Loading coal

From Dreaming Spies:

While the Colombo-bound passengers and day-trippers jostled noisily down one set of gangways and the coal and coconuts streamed up another, I retired to a deck-chair with my book. Holmes glowered down at the teeming dockside below. I pointedly kept my eyes on the pages.

Steamers were filthy, no way around it. All that coal burning in the depths came out in the smokestacks, and steamer guides of the period often urge the traveler to leave any precious or light-colored garments in the hold lest they be irrevocably stained by the combination of the all-pervasive smuts and the clammy effects of salt air. Of course, loading coal was done at every port, and was even filthier for those tasked with doing the job.

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23 days until Dreaming Spies! Other posts about writing and researching the book can be seen here, or you can read a long excerpt here

You can pre-order a signed copy from Poisoned Pen Books or Bookshop Santa Cruz, and unsigned or e-books from IndiebooksAmazon/Kindle, or Barnes & Noble/Nook.

My upcoming events are here.

The Curvature of the Horizon

For twenty-four days, my world had been 582 feet long and had a population of little more than a thousand souls. My rare ventures onto terra firma threatening more disorientation than relief, Kobe was the first time I had allowed myself to become conscious of a two-tiered horizon: one that vanished into the haze, the other that curved upwards in both directions. My eyes stuttered against the concept of distance, just as my legs searched for footing on the motionless docks.

Ship's deck, curving up

Unlike Mary Russell, I’ve never been on a cruise. And although the cruises offered by National Geographic or up the rivers of Europe have their appeal, the very idea of being trapped in a floating Disneyland would have me eyeing the lifeboats. So researching shipboard life for Dreaming Spies was a matter of the second hand (an amazing number of books were written about cruises during the Golden Age of the twenties and thirties) and the immobile. The photo is taken on board the Queen Mary, where the decks do indeed curve up and give an odd effect to the idea of “horizon.” The Queen Mary is now a very pleasant and fascinating hotel in Long Beach with a marvellously helpful and informative Commodore, who showed me about and answered a lot of idiotic questions.

If you’re near Long Beach, do drop in and challenge your horizons.

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24 days until Dreaming Spies! Other posts about writing and researching the book can be seen here, or you can read a long excerpt here

You can pre-order a signed copy from Poisoned Pen Books or Bookshop Santa Cruz, and unsigned or e-books from IndiebooksAmazon/Kindle, or Barnes & Noble/Nook.

My upcoming events are here.

Fan-letters and haiku

This post isn’t strictly about writing Dreaming Spies, but is one of the things that happened afterward….

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Some years ago, I got a gorgeous, and literal, fan-letter from a woman who liked my books.

Evelyn's fan-letterI always like letters from readers, and I always answer them—but this woman had a degree in Japanese history of the Twenties, and she offered to lend a hand if ever I needed help. So, into a safe place went her letter, filed against the day I would actually write the Japan book.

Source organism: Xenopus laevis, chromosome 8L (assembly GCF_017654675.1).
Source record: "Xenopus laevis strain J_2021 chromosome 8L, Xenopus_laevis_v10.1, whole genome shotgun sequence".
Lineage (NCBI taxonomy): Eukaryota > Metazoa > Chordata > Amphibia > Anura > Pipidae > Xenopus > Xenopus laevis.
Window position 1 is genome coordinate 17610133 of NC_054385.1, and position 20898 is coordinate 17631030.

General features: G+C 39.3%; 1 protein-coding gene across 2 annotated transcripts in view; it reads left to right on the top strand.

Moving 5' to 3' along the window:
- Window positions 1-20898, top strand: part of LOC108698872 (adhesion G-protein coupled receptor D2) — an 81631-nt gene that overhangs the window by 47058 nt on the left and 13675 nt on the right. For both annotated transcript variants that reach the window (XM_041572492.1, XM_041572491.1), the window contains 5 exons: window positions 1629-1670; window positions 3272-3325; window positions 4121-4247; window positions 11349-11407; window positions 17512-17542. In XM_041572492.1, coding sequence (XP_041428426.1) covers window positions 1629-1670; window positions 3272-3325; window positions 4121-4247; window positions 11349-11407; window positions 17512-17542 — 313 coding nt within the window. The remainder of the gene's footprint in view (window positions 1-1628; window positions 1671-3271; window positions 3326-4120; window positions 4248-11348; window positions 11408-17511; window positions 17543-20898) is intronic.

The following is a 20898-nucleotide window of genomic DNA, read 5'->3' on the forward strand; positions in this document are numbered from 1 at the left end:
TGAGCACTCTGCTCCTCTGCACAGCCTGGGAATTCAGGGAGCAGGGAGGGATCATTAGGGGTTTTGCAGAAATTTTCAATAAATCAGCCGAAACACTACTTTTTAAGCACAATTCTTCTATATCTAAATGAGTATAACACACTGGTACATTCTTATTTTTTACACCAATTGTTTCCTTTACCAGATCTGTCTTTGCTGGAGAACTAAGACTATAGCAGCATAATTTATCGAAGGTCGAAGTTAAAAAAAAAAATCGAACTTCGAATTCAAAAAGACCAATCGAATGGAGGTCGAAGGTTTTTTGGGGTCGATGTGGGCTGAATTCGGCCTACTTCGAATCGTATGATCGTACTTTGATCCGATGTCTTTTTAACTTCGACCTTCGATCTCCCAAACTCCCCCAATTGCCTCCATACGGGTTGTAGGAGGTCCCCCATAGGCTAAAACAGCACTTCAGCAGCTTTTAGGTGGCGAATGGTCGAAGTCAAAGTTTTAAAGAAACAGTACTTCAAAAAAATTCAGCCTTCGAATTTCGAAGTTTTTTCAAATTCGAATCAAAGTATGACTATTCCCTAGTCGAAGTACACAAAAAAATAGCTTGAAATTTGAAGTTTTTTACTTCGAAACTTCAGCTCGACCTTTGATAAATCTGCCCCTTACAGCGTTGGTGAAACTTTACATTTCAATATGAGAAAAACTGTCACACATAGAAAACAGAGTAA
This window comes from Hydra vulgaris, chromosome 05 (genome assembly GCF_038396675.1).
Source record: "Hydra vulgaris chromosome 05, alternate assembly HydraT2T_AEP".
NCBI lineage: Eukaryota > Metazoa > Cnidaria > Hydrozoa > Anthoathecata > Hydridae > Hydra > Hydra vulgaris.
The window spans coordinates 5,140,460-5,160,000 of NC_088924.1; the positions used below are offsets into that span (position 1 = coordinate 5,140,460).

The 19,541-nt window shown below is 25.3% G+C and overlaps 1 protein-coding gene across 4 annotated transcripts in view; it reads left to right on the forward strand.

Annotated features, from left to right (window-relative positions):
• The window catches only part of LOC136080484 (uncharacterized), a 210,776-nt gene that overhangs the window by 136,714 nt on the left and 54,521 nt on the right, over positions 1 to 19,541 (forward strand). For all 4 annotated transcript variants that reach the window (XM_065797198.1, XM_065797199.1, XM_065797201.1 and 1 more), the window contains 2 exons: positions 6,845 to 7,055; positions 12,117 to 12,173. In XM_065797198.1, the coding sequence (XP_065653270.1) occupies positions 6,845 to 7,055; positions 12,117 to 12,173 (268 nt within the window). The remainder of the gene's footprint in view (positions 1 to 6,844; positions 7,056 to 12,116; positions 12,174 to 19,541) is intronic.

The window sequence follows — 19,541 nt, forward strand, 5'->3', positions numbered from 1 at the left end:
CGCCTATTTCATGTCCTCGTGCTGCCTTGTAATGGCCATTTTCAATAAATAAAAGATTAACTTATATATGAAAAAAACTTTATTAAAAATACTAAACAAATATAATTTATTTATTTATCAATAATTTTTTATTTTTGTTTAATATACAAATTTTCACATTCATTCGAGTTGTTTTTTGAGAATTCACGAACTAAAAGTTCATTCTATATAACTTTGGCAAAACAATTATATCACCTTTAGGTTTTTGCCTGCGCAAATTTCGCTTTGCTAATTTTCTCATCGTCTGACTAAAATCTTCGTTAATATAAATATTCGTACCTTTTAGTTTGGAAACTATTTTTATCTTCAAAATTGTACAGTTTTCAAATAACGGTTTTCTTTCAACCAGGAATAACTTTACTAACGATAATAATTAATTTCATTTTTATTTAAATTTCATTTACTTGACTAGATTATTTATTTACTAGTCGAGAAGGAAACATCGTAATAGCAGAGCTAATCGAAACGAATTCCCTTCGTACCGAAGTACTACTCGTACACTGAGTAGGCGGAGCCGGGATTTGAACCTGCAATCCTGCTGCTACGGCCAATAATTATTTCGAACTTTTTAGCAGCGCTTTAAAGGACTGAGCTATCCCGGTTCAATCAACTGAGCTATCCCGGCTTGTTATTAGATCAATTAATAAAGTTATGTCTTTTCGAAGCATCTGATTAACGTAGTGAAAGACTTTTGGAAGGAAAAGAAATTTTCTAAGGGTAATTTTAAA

Four years passed. I did my research (ie, I went to Japan) and wrote a first draft, then dug out her letter and wrote her a hopeful note to say, remember how you offered…? And the letter was returned, unforwardable.

But this is the day of the web search, and although there were probably eighty bajillion “Evelyn Thompson”s out there, when I narrowed the search down by adding “San Francisco” and “Japan” eventually up popped a person listed as a butler at the Japanese consulate in San Francisco. Butler?

So I wrote to the Consulate, and they very kindly, instead of dumping it into junk mail, forwarded my email to Evelyn. She had moved to Japan. Rural Japan. And yes, she would be happy to lend a hand.

I sent her certain passages of Dreaming Spies, she made gentle corrections to various idiocies, suggested phrases (although alas, I fear one or two typos snuck in), and proved a friend across the Pacific.

And when the Dreaming Haiku project (mentioned in yesterday’s blog post) came along, well, she was willing to tackle that as well.

With the true spirit of the academic, she went on to note the stricter rules of the proper Japanese haiku, and asked if I wanted the poems changed to agree with them:

I can do that [she wrote] but what concerns me is that if they are very different from your originals, someone who knows enough Japanese to read them but not all the tricksy conventions of haiku will think you got a bad translation and might send you indignant letters.

So my question to you is, would you like more “authentic” poems that are less related to your originals, which might invite criticism (a little knowledge is a dangerous thing), or more literal versions that might make a few haiku connoisseurs roll their eyes? It’s entirely up to you; neither my professional/scholarly nor my personal ego will be affected by your choice.

My reply? Her choice. And I believe she went with academic purity.

My original poem:

A spy dreams of clouds

Glimpsed through a drift of petals:

Two pilgrims in white.

Foreign boots hit hard

Moss paths of the Rising Sun;